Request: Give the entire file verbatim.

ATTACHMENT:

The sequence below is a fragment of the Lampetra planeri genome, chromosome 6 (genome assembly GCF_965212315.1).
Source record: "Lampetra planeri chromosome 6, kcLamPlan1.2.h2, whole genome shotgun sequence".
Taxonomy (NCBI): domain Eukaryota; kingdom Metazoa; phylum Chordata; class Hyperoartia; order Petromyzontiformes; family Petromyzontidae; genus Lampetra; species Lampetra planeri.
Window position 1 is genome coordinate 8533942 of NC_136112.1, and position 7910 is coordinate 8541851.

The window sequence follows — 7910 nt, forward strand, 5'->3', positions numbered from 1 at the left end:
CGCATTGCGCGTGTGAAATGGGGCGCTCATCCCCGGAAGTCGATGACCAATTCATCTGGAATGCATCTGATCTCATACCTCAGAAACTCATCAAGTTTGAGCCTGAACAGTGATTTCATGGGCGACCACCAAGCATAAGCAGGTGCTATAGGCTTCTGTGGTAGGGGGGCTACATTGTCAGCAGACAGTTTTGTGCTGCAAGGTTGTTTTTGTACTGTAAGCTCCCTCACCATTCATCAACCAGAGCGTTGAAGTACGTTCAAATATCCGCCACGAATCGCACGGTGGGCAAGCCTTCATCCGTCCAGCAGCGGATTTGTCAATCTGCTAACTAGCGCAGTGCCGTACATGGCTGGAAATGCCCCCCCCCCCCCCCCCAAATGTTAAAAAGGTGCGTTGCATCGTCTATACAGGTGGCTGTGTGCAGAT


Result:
The sequence below is a fragment of the Lampetra planeri genome, chromosome 6 (genome assembly GCF_965212315.1).
Source record: "Lampetra planeri chromosome 6, kcLamPlan1.2.h2, whole genome shotgun sequence".
Taxonomy (NCBI): domain Eukaryota; kingdom Metazoa; phylum Chordata; class Hyperoartia; order Petromyzontiformes; family Petromyzontidae; genus Lampetra; species Lampetra planeri.
Window position 1 is genome coordinate 8533942 of NC_136112.1, and position 7910 is coordinate 8541851.

The window sequence follows — 7910 nt, forward strand, 5'->3', positions numbered from 1 at the left end:
CGCATTGCGCGTGTGAAATGGGGCGCTCATCCCCGGAAGTCGATGACCAATTCATCTGGAATGCATCTGATCTCATACCTCAGAAACTCATCAAGTTTGAGCCTGAACAGTGATTTCATGGGCGACCACCAAGCATAAGCAGGTGCTATAGGCTTCTGTGGTAGGGGGGCTACATTGTCAGCAGACAGTTTTGTGCTGCAAGGTTGTTTTTGTACTGTAAGCTCCCTCACCATTCATCAACCAGAGCGTTGAAGTACGTTCAAATATCCGCCACGAATCGCACGGTGGGCAAGCCTTCATCCGTCCAGCAGCGGATTTGTCAATCTGCTAACTAGCGCAGTGCCGTACATGGCTGGAAATGCCCCCCCCCCCCCCCCCAAATGTTAAAAAGGTGCGTTGCATCGTCTATACAGGTGGCTGTGTGCAGAT